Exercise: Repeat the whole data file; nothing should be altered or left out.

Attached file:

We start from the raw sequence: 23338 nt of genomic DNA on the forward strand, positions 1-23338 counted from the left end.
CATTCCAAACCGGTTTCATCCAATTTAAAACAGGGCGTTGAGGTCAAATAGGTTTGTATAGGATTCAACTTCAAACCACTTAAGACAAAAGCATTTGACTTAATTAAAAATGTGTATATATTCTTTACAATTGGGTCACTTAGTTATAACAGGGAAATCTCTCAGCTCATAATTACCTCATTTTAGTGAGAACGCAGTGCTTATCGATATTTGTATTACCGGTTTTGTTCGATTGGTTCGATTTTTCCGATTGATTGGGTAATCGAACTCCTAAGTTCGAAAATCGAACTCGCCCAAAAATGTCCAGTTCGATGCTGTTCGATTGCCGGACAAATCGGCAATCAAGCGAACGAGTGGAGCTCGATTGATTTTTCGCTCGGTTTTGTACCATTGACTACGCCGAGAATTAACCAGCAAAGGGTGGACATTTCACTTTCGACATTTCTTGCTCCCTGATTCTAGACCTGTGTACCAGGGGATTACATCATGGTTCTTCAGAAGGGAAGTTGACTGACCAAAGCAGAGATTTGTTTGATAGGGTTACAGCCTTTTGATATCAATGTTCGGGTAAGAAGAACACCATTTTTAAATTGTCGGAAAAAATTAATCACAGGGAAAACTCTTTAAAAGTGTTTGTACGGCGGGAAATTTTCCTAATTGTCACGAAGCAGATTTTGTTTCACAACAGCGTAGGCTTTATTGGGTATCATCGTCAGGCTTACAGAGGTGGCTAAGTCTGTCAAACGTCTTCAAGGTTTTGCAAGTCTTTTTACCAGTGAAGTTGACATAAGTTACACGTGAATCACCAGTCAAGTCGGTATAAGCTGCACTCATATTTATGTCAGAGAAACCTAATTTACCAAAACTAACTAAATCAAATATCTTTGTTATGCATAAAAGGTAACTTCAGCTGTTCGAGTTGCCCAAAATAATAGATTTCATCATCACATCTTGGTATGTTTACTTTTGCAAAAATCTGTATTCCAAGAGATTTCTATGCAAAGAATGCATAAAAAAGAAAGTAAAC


We start from the raw sequence: 23338 nt of genomic DNA on the forward strand, positions 1-23338 counted from the left end.
CATTCCAAACCGGTTTCATCCAATTTAAAACAGGGCGTTGAGGTCAAATAGGTTTGTATAGGATTCAACTTCAAACCACTTAAGACAAAAGCATTTGACTTAATTAAAAATGTGTATATATTCTTTACAATTGGGTCACTTAGTTATAACAGGGAAATCTCTCAGCTCATAATTACCTCATTTTAGTGAGAACGCAGTGCTTATCGATATTTGTATTACCGGTTTTGTTCGATTGGTTCGATTTTTCCGATTGATTGGGTAATCGAACTCCTAAGTTCGAAAATCGAACTCGCCCAAAAATGTCCAGTTCGATGCTGTTCGATTGCCGGACAAATCGGCAATCAAGCGAACGAGTGGAGCTCGATTGATTTTTCGCTCGGTTTTGTACCATTGACTACGCCGAGAATTAACCAGCAAAGGGTGGACATTTCACTTTCGACATTTCTTGCTCCCTGATTCTAGACCTGTGTACCAGGGGATTACATCATGGTTCTTCAGAAGGGAAGTTGACTGACCAAAGCAGAGATTTGTTTGATAGGGTTACAGCCTTTTGATATCAATGTTCGGGTAAGAAGAACACCATTTTTAAATTGTCGGAAAAAATTAATCACAGGGAAAACTCTTTAAAAGTGTTTGTACGGCGGGAAATTTTCCTAATTGTCACGAAGCAGATTTTGTTTCACAACAGCGTAGGCTTTATTGGGTATCATCGTCAGGCTTACAGAGGTGGCTAAGTCTGTCAAACGTCTTCAAGGTTTTGCAAGTCTTTTTACCAGTGAAGTTGACATAAGTTACACGTGAATCACCAGTCAAGTCGGTATAAGCTGCACTCATATTTATGTCAGAGAAACCTAATTTACCAAAACTAACTAAATCAAATATCTTTGTTATGCATAAAAGGTAACTTCAGCTGTTCGAGTTGCCCAAAATAATAGATTTCATCATCACATCTTGGTATGTTTACTTTTGCAAAAATCTGTATTCCAAGAGATTTCTATGCAAAGAATGCATAAAAAAGAAAGTAAAC